“Joe, in response to all this NFL stuff, we want you to display U.S. flags at your workstation.”
“Well, then you’re fired.”
Don’t think that can happen? Then you haven’t heard about the Cotto v. United Technologies Corp. case — a long-forgotten Connecticut Supreme Court case from 20 years ago that has particular meaning in today’s environment where standing for the national anthem has become front page news.
The basic facts are as I described them above:
- The plaintiff alleged in his complaint that he was employed on a full-time basis by the defendant for approximately twelve years.
- In April 1991, the employer distributed American flags to employees in the plaintiff’s department and it was expected that all employees would display American flags at their workstations.
- The plaintiff declined to display the American flag and further gave his opinion on the propriety of coercing or exerting pressure on employees to display the American flag.
- After a suspension, he was fired by his employer on or about May 16, 1992.
The Supreme Court had two things to say on this. First, the Court held that the employee could raise a claim under a state law that an employee’s free speech claims were being violated. Again, i talked more about this law in a post last month.
But that’s only part of the decision. In the other half of the decision, the Court was asked to decide whether the employee actually had a free speech claim.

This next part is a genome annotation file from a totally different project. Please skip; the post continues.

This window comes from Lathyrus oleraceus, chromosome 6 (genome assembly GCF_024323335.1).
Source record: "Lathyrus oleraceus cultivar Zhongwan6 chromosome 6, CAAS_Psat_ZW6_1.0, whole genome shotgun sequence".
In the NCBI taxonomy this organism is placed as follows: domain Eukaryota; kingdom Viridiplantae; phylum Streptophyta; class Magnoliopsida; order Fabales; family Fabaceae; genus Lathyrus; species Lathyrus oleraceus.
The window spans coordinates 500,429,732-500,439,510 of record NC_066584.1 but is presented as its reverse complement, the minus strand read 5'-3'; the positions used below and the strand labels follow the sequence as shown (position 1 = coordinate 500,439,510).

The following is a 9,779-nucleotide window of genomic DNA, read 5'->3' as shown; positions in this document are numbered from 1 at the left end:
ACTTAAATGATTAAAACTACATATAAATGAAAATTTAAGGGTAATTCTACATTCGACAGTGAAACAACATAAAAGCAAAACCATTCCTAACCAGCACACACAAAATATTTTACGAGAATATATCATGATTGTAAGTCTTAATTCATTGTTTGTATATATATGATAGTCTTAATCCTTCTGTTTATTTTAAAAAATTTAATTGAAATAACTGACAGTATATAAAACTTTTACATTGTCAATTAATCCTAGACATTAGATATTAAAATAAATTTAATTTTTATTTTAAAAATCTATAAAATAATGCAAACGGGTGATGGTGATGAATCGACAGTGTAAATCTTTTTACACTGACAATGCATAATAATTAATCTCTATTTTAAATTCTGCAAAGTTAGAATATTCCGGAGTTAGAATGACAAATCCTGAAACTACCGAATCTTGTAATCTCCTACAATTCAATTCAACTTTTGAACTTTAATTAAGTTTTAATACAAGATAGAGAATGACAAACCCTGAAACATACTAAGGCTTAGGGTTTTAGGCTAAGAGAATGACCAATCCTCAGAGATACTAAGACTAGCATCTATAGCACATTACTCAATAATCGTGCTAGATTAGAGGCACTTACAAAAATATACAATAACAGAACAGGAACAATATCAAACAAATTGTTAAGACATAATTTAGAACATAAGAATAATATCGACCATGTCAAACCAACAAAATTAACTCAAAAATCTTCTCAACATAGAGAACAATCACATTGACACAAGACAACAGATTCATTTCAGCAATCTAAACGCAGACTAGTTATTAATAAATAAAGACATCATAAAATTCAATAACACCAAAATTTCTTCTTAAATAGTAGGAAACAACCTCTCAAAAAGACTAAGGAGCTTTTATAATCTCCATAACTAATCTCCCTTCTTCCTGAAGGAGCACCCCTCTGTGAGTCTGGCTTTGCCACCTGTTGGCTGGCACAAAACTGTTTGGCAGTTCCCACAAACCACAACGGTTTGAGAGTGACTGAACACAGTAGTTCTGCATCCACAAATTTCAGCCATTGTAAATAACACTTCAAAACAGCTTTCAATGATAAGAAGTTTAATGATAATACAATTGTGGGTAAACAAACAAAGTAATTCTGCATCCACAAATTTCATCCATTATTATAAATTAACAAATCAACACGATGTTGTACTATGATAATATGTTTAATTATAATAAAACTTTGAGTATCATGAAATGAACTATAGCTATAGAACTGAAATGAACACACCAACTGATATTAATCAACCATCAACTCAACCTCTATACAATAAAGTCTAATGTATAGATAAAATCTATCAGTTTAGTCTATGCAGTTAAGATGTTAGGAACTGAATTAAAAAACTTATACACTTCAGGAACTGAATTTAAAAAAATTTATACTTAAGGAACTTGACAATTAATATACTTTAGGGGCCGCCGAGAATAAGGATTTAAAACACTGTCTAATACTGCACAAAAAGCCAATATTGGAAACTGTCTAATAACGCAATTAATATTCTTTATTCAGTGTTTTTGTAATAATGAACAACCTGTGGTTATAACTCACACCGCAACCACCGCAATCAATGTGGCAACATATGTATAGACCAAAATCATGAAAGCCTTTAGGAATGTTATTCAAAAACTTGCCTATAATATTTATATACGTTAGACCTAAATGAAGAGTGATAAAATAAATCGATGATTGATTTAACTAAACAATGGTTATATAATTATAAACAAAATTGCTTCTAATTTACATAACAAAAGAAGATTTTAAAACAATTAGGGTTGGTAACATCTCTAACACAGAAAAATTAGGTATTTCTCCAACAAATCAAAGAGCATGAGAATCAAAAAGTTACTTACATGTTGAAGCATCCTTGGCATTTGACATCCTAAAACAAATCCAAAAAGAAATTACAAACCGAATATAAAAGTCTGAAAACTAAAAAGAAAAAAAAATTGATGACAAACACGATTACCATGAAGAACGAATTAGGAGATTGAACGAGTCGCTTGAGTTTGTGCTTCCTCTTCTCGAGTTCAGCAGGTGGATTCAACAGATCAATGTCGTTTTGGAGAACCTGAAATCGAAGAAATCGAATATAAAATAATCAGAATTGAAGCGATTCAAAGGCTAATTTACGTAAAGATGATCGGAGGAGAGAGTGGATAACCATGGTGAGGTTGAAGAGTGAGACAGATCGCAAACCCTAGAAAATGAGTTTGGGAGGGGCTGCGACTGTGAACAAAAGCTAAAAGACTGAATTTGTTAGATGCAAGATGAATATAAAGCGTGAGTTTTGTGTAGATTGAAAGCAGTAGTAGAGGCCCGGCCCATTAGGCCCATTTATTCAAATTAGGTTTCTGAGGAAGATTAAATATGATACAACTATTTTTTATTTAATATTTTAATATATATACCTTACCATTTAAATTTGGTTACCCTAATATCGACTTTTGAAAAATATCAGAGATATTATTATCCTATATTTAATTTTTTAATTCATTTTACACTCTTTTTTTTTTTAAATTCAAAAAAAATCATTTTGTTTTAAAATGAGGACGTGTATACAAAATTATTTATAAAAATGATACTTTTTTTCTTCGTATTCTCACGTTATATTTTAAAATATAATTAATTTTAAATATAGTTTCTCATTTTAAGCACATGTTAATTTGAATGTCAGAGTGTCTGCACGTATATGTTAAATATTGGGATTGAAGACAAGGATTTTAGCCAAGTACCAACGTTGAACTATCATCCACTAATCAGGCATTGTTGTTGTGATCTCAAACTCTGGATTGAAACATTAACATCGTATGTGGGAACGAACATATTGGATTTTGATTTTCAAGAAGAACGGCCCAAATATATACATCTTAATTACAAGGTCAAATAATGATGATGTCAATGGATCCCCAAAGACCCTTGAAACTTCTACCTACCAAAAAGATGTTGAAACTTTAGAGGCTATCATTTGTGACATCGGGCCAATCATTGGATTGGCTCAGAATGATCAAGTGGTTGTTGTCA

The Court reminds us first that not everything is a federal or even state case. “As a statutory matter, a statute that protects constitutional rights in the workplace should not be construed so as to transform every dispute about working conditions into a constitutional question.”
And then the court reminds us, in language that has direct implications for the discussion we’ve been having about standing for the national anthem, that the Complaint was missing a few essential aspects to rise to that level.
Significantly, the plaintiff has not alleged that: (1) he was directed to manifest his patriotism by saluting the flag or otherwise affirming his allegiance thereto; (2) he was directed to affix the flag to his person or to his private property; or (3) he was indirectly directed to associate himself with the symbolism of the flag because the location of his workstation was such that members of the public, or his fellow employees, reasonably could have attributed that symbolism to him personally.
Instead, the claim rested on the requirement for the Plaintiff to affix the flag to the workstation. The Court saw no meaningful difference to that act, versus an employer who did it for the employee — which would not violate the First Amendment.
A direction to the plaintiff to affix a flag to his workstation did not require him either to manifest or to clarify his personal political beliefs. Because a flag was to be affixed to each workstation, and because the plaintiff’s workstation was not exposed to public scrutiny, he was not required to assume the risk that others might attribute to him any political beliefs about the flag that he did not share. In other words, the direction to the plaintiff, as a matter of law, was not a “coercion of belief.”
Now, if you’ve been paying attention, you’ve been seeing press reports that the NFL and its teams may require its players to stand at the national anthem. Let’s suppose that happened in Connecticut too and that a paid employee was fired for refusing.
Given the language in Cotto, could the employee allege that he “was directed to manifest his patriotism by saluting the flag or otherwise affirming his allegiance thereto” — a fact that was missing in the Cotto case?
That obviously is an unanswered question, but it just goes to show that you can learn a lot through your history.